Star Tribune Direct, the direct mail operation of the Minneapolis Star Tribune newspapers, turned to Unica's Affinium application, which offers a push-button model for CRM analytics, to analyze newspaper subscriber data, zip code address data, and demographic data to create effective direct mail campaigns for its clients. "With Affinium, we just have to set up the criteria for the campaign," explains Don Poepping, director, direct marketing operations. The application handles scoring and modeling and allows managers to run what-if scenarios. As a result, the direct mail group is able to put together complex campaigns using newspaper, direct mail, and telephone, hitting each person in the target market the way he or she prefers to be contacted.

Arc International, in Melville, N.J., sells glassware through retailers. It collects data captured by POS scanning from its retail customers and combines it with syndicated research provided by companies like ACNielsen Inc. But it ran into difficulties because of differences between the various data sources. "We had groups look at different data sources and come to different conclusions," recalls Narsi Bodapati, director of business development strategy.

Often the mistakes occurred because of the time lag between when an event would show up in one or another data source, such as order and shipping systems, and customer POS data. This could easily result in faulty demand forecasting and inventory imbalances. To overcome this would have required an enormous data warehouse integration effort, but "our IT group was already overtaxed," Bodapati explains.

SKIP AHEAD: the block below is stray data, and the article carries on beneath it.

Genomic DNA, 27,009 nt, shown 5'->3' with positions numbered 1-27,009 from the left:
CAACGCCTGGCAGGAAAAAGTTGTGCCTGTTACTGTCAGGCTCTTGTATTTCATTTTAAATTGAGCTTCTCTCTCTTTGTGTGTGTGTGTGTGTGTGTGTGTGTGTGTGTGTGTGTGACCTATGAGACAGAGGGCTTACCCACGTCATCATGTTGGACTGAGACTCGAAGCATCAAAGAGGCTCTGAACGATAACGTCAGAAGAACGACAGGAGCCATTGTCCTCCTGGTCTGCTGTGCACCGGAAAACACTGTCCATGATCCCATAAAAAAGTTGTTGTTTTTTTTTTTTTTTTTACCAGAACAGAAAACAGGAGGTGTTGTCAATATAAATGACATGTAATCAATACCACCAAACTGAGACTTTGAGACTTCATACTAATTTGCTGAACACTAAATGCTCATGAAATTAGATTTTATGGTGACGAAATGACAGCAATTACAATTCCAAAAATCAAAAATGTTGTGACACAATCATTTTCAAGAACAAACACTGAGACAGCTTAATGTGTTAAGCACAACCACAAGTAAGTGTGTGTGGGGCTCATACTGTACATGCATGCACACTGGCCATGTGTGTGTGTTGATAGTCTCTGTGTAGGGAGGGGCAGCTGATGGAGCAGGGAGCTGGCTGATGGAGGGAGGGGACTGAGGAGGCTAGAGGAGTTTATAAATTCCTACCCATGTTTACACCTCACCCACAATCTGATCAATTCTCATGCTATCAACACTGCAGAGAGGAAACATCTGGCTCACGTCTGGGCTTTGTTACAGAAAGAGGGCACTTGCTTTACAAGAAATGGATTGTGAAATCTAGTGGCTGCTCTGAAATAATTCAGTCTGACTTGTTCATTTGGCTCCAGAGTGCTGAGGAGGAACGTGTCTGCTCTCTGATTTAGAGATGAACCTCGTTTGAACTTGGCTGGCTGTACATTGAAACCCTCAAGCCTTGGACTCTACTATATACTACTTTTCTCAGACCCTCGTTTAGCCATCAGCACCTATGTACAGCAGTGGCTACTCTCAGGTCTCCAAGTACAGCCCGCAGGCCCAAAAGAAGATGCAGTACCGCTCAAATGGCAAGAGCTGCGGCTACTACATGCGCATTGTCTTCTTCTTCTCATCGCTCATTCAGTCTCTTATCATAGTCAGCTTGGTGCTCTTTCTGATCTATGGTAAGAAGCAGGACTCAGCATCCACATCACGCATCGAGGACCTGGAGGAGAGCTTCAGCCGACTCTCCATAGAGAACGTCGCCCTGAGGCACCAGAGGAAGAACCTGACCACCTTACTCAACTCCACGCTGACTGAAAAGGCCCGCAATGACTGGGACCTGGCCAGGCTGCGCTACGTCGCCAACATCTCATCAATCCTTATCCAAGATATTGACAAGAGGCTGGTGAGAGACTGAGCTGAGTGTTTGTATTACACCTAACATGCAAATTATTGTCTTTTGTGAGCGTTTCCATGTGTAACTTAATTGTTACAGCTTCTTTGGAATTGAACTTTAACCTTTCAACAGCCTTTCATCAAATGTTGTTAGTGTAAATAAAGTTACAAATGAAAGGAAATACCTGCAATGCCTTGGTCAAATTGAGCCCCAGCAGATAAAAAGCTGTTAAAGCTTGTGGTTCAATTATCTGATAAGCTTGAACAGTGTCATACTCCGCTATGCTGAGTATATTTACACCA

Instead, the company turned to thinkAnalytics, which enables Arc to analyze patterns in data coming from multiple data sources. "This is very complex, but thinkAnalytics was able to do it," Bodapati reports. Setting up the linkages between the data and mapping the different data sources took considerable planning. Bodapati's team had to be particularly careful, for instance, to match product numbers to ensure the system was tracking the right item end to end. The effort took just a few months, and Arc expects to collect its payback within six months.

Customer analytics as company strategy

CRM analytics is taking on increased importance as CEOs everywhere shift focus to the customer. In a recent Compass America Inc. survey of 400 CEOs, the most important IT area for impacting competitive advantage turned out to be building customer relationships, with 38% ranking it among the top three. Exploiting new technology and supply chain management rounded out the top three at 33% each.

But as AXA Financial discovered, a customer focus involves more than implementing CRM analytics. "CRM is really a strategy consisting of a number of components," says Sibigtroth.

CRM analytics becomes just one piece of a larger customer-centric IT effort. IT must provide an entire infrastructure to support a customer-focused strategy, including data warehousing, datamarts, datamining, OLAP, modeling, data integration, customer interaction, and CRM itself. Only then can the organization capitalize on CRM analytics. //

Alan Radding is a freelance writer specializing in business and technology. You can contact him at